Long pipe brush fits color-coding plans

Common Food Industry Cleaning Problems Solved

The goal of any good sanitation plan is to minimize cross-contamination and cross-contact through better hygiene and cleaning practices. But—what happens when workers can’t feasibly reach that tall ceiling fixture or get a brush to follow the curves of a spiraling pipe? If employees don’t have the right tools for the job, they’ll end up improvising sub-par solutions, or—even worse—they just won’t clean that area.

Here are some examples of specialty tools solving common cleaning problems in food processing plants:

High walls

Standard handles just aren’t going to reach all the way up a factory’s walls. Use a telescopic handle to clean walls top-to-bottom. Because they’ll need to be adjusted many times, handles should be easy to extend and shorten. Ideally, they should also be hollow to minimize weight for worker comfort and to make the handles easier to control at longer lengths.

Ceiling and pipe condensation

Sometimes handled by makeshift tools like a sock on a telescopic pole, cleaning condensation is vital to food safety and deserves its own tool. Condensation dripping into food or processing equipment can lead to microbial cross-contamination and a costly recall. Use a condensation squeegee to prevent drops from forming and falling into products. A condensation squeegee catches and drains water from overhead into either tubing or bottles to keep products safe.

Large tanks

Specially designed tank brushes have curved heads to reach every angle. When combined with an easy-to-use telescopic handle, workers can reach to clean the tops, sides, and bottoms of tanks, all without having to pull out a cumbersome ladder.

Long pipes

Pipe brushes need to be the right diameter to reach the interior walls, but they also have to be the right length to reach through the pipe, or debris will build up just out of reach. Remco offers pipe brushes on stainless steel handles that can be lengthened again and again with 30-inch extenders to reach through the longest pipes.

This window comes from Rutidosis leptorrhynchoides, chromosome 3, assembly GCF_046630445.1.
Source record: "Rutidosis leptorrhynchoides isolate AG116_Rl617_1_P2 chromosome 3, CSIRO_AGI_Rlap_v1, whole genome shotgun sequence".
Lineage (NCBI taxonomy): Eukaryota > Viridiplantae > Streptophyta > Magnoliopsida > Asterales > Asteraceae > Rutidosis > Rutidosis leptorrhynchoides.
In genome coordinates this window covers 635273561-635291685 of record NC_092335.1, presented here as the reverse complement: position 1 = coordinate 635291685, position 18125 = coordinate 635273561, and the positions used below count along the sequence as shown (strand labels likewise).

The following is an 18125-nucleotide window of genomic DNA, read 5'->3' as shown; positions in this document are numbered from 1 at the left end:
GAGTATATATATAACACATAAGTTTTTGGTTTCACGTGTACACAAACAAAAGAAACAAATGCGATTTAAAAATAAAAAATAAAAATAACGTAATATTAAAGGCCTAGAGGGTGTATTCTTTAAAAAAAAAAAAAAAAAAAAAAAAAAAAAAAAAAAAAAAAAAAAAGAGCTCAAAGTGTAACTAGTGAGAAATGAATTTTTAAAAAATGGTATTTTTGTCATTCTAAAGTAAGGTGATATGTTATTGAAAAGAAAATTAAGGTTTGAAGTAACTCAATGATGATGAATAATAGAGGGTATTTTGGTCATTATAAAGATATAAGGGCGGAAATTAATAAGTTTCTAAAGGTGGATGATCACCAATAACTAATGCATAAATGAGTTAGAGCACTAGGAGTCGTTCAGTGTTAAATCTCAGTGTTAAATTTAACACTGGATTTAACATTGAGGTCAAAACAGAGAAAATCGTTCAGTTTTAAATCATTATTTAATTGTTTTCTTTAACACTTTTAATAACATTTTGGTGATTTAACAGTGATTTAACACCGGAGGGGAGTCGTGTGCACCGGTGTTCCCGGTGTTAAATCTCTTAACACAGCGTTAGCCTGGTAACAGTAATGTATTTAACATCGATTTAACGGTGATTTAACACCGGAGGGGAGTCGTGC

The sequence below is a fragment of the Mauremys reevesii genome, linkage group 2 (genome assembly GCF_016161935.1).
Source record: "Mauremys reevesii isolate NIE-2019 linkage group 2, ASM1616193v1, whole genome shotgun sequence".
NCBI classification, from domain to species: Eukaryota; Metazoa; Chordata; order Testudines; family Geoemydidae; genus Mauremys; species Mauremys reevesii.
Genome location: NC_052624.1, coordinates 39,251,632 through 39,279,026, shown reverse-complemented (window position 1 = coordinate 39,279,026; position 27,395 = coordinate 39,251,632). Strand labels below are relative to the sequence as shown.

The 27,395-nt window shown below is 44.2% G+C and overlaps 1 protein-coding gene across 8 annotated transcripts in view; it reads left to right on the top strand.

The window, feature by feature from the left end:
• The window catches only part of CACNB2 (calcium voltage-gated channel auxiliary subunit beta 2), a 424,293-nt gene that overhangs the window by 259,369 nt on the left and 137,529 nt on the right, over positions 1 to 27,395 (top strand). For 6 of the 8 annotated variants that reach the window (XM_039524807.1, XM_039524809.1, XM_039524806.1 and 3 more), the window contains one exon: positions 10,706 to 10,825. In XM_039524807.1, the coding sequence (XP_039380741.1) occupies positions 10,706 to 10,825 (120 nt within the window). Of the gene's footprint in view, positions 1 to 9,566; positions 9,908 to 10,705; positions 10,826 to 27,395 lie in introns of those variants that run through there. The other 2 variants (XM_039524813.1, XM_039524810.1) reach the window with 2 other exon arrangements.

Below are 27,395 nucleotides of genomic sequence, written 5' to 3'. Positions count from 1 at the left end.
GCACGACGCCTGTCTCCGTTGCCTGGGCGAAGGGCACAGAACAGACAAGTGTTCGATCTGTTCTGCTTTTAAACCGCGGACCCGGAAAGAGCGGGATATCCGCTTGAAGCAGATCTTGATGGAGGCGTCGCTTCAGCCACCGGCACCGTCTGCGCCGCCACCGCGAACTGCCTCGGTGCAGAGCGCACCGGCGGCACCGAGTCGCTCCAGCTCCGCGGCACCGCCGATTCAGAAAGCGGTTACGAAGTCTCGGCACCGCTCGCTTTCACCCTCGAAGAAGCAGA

Curved or helical pipes

Stainless steel handles are flexible, but only to a degree. For truly helical pipes, a nylon handle will follow all of its curves while being strong enough to get the pipe walls clean. Nylon is FDA-approved for food contact and can follow through even the most spiraling pipes.

Overhead pipes

Condensation isn’t the only worry when it comes to overhead pipes. These surfaces are often repositories for dirt and contaminants since workers have a hard time reaching around and over them to clean. Use an overhead adjustable-neck brush to get them clean. The brush should have a flexible head to reach over and on the side of pipes. An adjustable neck will allow workers to reach pipes at any angle. Combined with a telescopic handle, an overhead brush is especially useful for reaching high pipes.

Machinery with blades

Though ideally most bladed machinery like bowl cutters are disassembled for cleaning, often this isn’t the case. A brush with a hand guard to help protect workers allows dangerous machinery to be cleaned in place more frequently.

Cross-contamination and allergen cross-contact can both be prevented by better hygiene practices. When you’re able to fully clean your facility, you’re able to control the spread of contaminants. These tools can help solve your common cleaning problems.